Talks between Ukraine and Russia are confrontational but moving forward, Ukrainian President Volodymyr Zelenskyy said on Wednesday, as authorities appealed to the Russians to allow tens of thousands of people to escape the besieged city of Mariupol amid a worsening humanitarian crisis.
Sustained Russian air attacks have turned Mariupol into the “ashes of a dead land”, the city council said on Tuesday.
Hundreds of thousands are believed to be trapped inside buildings, with no access to food, water, power or heat. Both civilians and Ukrainian troops have been coming under Russian fire in a port city that is normally home to about 400,000 people, according to the regional governor Pavlo Kyrylenko.
Russian forces and Russian-backed separatist units had taken about half of the port city, Russia’s RIA news agency said, citing a separatist leader.
But in an early morning address, Zelenskyy held out hope for negotiations with Moscow, which have so far made little progress.
“It’s very difficult, sometimes confrontational,” he said. “But step by step we are moving forward.”
United Nations Secretary-General Antonio Guterres said he also saw progress in the talks.
“From my outreach with various actors, elements of diplomatic progress are coming into view on several key issues,” and the gains are enough to end hostilities now, he said. He gave no details.
Russian President Vladimir Putin’s invasion of Ukraine, which began on February 24, has forced more than 3.5 million to flee overseas, brought on the unprecedented isolation of Russia’s economy, and raised fears of a wider European conflict.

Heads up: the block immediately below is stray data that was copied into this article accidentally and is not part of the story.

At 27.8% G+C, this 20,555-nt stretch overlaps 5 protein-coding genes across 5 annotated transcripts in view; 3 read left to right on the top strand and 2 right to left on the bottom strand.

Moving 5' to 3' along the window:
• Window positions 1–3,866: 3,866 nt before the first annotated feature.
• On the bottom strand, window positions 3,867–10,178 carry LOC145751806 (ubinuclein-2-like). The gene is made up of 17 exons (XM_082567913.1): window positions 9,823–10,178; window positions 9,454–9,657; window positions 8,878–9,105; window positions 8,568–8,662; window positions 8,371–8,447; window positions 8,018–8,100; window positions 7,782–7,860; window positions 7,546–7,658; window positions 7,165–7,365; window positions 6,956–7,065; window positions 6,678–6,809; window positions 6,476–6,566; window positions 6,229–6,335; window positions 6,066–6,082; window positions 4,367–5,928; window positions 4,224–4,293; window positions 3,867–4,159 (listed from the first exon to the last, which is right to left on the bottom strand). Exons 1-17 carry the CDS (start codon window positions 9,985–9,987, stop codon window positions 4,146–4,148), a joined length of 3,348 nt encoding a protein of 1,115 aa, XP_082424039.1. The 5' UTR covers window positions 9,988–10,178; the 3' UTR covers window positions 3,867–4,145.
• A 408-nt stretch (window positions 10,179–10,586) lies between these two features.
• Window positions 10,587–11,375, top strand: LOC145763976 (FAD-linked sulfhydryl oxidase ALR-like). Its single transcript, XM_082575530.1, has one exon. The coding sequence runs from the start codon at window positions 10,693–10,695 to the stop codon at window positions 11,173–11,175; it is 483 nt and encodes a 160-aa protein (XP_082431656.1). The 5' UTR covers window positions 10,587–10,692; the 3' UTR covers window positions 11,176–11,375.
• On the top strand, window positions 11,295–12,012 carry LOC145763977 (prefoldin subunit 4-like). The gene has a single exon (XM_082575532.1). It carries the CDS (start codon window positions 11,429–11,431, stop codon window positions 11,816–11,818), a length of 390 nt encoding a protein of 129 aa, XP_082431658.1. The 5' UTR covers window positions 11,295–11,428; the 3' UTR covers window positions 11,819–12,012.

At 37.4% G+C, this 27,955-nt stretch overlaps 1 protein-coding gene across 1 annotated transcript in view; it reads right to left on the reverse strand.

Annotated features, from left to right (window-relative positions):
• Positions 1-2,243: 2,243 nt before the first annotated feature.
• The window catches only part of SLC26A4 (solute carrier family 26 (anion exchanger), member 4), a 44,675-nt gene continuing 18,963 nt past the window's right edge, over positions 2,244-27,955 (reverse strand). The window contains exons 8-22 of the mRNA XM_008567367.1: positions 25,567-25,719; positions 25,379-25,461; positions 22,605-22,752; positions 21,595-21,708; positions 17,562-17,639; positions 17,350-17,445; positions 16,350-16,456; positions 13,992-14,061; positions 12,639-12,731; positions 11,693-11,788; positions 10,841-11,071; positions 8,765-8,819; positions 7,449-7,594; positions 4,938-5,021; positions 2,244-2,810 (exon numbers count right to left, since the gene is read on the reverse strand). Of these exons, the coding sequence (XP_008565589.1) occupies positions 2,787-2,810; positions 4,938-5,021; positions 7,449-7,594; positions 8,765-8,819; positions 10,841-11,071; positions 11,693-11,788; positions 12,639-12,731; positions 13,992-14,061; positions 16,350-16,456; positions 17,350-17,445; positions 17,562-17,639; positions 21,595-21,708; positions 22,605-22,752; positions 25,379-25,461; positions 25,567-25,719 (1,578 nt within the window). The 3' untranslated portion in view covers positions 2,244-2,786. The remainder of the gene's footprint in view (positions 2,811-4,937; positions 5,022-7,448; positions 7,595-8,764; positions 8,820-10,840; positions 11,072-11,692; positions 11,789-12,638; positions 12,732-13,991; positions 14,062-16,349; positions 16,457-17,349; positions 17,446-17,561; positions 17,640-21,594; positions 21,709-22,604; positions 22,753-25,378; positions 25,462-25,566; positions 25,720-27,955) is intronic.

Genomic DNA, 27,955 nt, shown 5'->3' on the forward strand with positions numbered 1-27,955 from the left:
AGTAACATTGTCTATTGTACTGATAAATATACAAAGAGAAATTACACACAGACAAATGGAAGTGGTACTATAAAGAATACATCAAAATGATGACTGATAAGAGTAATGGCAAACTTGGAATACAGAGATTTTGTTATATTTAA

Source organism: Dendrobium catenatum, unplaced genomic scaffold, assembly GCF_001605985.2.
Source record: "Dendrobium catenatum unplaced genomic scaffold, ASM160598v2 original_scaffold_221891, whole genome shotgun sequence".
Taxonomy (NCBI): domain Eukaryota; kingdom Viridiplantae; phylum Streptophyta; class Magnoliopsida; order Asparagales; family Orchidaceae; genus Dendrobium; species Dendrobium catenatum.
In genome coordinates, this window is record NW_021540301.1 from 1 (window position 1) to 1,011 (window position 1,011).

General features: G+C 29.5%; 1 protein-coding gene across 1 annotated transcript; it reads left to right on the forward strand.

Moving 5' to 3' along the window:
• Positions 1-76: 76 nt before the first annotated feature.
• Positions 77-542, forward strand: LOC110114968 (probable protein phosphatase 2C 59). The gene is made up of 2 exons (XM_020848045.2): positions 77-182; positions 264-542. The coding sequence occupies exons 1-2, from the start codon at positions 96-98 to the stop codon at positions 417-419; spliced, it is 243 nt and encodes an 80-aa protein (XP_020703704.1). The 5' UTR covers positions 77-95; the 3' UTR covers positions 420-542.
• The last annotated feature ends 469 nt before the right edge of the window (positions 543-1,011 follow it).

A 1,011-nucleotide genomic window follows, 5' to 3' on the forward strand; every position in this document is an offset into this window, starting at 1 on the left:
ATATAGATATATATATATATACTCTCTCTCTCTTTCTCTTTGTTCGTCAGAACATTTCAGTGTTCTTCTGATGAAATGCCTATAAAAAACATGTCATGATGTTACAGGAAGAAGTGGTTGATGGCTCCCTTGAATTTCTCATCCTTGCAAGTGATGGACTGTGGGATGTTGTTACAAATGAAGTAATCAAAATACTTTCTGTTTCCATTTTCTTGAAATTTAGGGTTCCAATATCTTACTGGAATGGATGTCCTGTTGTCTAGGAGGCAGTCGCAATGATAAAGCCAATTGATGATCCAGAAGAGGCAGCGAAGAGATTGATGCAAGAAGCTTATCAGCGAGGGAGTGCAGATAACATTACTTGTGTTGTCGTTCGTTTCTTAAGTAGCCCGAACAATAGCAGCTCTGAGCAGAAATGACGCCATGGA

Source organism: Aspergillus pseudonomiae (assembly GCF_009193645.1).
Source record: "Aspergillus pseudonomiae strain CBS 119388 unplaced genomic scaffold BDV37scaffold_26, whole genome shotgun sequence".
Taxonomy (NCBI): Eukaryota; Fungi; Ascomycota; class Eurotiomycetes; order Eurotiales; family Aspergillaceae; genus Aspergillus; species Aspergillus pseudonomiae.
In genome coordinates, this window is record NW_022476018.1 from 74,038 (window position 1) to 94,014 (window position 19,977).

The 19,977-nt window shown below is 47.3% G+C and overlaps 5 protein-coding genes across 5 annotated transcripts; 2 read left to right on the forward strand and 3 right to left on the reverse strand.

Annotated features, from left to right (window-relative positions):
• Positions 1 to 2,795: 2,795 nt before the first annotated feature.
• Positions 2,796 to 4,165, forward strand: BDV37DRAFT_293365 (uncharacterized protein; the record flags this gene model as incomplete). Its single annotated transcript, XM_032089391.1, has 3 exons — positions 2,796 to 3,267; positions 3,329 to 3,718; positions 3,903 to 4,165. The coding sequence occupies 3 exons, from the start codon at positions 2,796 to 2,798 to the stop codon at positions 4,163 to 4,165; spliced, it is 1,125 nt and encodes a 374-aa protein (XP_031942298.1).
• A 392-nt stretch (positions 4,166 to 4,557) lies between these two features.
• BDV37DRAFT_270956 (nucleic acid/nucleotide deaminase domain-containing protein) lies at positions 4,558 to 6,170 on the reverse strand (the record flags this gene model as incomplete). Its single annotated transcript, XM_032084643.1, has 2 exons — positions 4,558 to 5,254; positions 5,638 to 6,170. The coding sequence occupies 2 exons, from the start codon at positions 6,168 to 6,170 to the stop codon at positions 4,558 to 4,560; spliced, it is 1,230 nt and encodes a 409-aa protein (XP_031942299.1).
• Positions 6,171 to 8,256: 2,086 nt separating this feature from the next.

Zelenskyy accused Russian forces of not only blocking a humanitarian convoy trying to take desperately needed aid to Mariupol, but seizing what another Ukrainian official said were 15 of the bus drivers and rescue workers on the aid mission, as well as their vehicles.
Zelenskyy said the Russians had agreed to the route ahead of time.
“We are trying to organise stable humanitarian corridors for Mariupol residents, but almost all of our attempts, unfortunately, are foiled by the Russian occupiers, by shelling or deliberate terror,” he said in his video address.
Explosions and bursts of gunfire also shook Kyiv, the capital, and heavy artillery fire could be heard from the northwest, where Russia has sought to encircle and capture several of the city’s suburbs.
Ukrainian troops drove Russian forces from the suburb of Makariv after a fierce battle, according to Ukraine’s Defence Ministry said, but added that Russian forces had partially taken other northwestern suburbs, Bucha, Hostomel and Irpin.
The continued bombardment of Ukraine comes as Western nations prepare to increase pressure on the Kremlin, with the US expected to announce new sanctions as early as Thursday, according to the Wall Street Journal.
US President Joe Biden is expected to announce the latest measures when he visits Brussels this week to attend an emergency NATO summit, a G7 meeting, and a meeting of the European Council.
“He will have the opportunity to coordinate on the next phase of military assistance to Ukraine. He will join our partners in imposing further sanctions on Russia and tightening the existing sanctions to crack down on evasion and to ensure robust enforcement,” national security adviser Jake Sullivan told reporters.